What was it about this poem in particular that drew you to wanting to make the film of it? Did it resonate immediately with you or was it more a slow burner?
There’s two things that really resonated with me when I read this poem. One, the poem is about a subject that I’ve always wanted to make a film about. I’ve had bizarre dreams about images to do with the poem, and they actually ended up being scenes in the film.
Two, the poem does not shy away from the truth and uses a free association format that lends itself to strong, vivid imagery. There’s a bitter irony between the loose and fluid style of the poem in contrast to the subject matter: self-censorship, oppression, and discrimination. This makes it a strong poem for a short film.
You’ve brought your own film language to interpreting the poem – please describe your process how you went about developing the visual narrative?
I started by doing a lot of research on both the Emmett Till and Trayvon Martin cases. Although I knew of the cases, I wanted to know if there was anything I was missing. I wanted to understand exactly what happened on those nights, what the news misreported, what the jury lingered on and discussed — ultimately trying to gain a well-rounded understanding of the murders.
Then I started playing with the format of the poem. I read the words on the page and thought of random (but really not so random) images that come to mind when reading. I jotted them down across a page, then started to link them to the lines in the poem.
Some images weren’t feasible given the budget, but most of them were. So I wrote down exactly what image the audience would see with each line, and tried to create a cinematic, vivid narrative that reflects fluidity of the poem. I also inserted symbols that give even more insight into those murders, trying to create the feeling that people feel when hearing about these two murders in the news. Then, with a lead central character that becomes the voice of the poem, I created the emotional thread throughout the images.
I guess it was a bit of a weird process, but it felt right, and actually now its one of the films that I’ve made that I like most. Mainly because every second of the film has been thoroughly thought about.
Did you actually go to the South to shoot on location?
Unfortunately no. We actually shot in and around London. We initially wanted to film in the South but we didn’t have the budget for it. So we had to think outside the box a little and film in studios and in locations that we could re-create this Southern United States look and feel.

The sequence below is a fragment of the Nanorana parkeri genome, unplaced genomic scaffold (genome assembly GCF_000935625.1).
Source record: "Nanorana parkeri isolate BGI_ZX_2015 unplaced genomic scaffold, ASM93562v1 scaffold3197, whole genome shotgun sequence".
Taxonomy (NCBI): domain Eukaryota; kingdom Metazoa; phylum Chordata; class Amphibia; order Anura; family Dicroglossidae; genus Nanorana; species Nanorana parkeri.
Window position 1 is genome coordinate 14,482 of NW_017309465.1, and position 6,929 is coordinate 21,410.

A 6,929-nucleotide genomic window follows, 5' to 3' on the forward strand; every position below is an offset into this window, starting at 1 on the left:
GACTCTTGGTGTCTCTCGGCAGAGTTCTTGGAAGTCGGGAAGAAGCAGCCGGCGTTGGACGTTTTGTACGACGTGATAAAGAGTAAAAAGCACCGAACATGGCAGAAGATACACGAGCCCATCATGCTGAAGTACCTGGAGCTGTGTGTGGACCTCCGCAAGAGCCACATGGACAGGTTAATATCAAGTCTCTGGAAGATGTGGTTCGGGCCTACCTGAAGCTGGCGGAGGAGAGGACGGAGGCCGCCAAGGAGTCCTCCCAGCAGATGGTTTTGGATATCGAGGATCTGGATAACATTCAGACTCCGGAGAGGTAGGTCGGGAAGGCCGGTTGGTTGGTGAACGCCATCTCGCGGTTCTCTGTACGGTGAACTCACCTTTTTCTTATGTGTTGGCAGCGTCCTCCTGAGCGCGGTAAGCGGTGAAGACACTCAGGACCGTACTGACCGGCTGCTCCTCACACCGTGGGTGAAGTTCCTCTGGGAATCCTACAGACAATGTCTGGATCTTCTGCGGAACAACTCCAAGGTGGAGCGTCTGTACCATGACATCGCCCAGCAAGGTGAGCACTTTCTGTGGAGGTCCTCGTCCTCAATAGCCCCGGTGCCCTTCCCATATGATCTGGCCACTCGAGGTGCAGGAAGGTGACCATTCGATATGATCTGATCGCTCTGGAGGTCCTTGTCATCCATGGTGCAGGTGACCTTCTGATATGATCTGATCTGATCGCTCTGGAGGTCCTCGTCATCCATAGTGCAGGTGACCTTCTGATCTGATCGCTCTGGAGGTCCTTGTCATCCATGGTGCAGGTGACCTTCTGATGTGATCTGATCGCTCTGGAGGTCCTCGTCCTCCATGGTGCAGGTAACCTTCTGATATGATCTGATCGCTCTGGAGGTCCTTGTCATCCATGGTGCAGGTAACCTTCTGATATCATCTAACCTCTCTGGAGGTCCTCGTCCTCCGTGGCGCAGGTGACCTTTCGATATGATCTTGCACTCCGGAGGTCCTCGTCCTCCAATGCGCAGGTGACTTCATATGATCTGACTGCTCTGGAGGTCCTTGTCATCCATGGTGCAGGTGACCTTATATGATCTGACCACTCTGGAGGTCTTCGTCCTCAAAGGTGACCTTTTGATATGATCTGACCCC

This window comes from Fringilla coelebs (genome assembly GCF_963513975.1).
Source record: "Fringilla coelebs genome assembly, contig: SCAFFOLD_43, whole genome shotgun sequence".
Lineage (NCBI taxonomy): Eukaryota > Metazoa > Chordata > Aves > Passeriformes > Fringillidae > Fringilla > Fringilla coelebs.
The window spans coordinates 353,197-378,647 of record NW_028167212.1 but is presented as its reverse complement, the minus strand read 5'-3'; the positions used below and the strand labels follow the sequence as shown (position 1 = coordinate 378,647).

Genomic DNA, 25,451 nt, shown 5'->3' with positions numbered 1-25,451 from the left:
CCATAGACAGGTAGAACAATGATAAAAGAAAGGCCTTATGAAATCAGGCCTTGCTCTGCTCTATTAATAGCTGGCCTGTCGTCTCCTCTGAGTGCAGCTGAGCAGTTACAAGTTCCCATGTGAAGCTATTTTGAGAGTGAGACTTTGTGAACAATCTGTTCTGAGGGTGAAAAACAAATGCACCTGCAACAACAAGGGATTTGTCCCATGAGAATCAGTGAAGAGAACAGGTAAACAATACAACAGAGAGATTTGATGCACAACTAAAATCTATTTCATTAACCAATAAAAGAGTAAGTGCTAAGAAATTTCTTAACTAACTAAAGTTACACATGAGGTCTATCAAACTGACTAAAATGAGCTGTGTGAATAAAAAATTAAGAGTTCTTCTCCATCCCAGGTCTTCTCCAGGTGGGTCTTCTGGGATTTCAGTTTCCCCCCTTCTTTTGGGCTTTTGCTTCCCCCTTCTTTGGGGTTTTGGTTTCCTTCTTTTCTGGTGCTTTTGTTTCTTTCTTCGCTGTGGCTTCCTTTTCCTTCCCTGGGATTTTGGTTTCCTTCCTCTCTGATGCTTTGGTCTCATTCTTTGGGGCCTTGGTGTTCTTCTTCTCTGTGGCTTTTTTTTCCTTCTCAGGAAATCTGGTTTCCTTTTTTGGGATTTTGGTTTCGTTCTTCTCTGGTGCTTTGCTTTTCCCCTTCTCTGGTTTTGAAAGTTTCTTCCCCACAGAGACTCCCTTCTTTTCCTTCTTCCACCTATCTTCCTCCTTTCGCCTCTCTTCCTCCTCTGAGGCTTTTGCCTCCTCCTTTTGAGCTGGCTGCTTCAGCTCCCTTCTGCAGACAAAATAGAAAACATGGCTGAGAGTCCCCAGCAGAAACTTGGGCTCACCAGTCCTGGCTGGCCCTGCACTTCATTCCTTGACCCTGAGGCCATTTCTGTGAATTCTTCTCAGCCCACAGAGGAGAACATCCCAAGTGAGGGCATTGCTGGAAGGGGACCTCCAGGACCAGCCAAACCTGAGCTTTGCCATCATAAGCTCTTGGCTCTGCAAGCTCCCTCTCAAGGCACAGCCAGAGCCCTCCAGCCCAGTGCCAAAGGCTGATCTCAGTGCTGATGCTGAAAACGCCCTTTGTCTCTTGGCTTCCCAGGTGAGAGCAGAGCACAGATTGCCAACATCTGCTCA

Did a lot of the film evolve in the edit or did you have the visuals locked down more or less before shooting?
Most of the visuals and transitions were thought about and discussed with the DP, Joel Honeywell, before shooting. We spoke a lot about how we create this fluid motion in the camera which could then be translated into the edit. There were some changes that were made late in the game, and then the editor, Pete Fullerton, had some great ideas of how to make sure the words connected with the visuals, so we adjusted the script a bit to pin point the narrative.
What was the most challenging aspect of the production?
Probably getting funding, getting the right to use Bon Iver’s track, and then trying to get a platform to help us release the film online. Honestly, the shoot itself and post-production was one of the most smoothly run sets I’ve been on, thanks to our producer Ed. It wasn’t really until we were getting to the last legs that things got difficult.
For a moment we thought it was you starring as well – are there any cameos of you?
It wasn’t me haha I actually don’t have any cameos in the film.
I have a music, docu-series coming out soon about up-and-coming musicians in Cuba. I’m excited about it because it was a Havana Club x Gilles Peterson production and there is a great album to go with it. So definitely stay tuned for that one.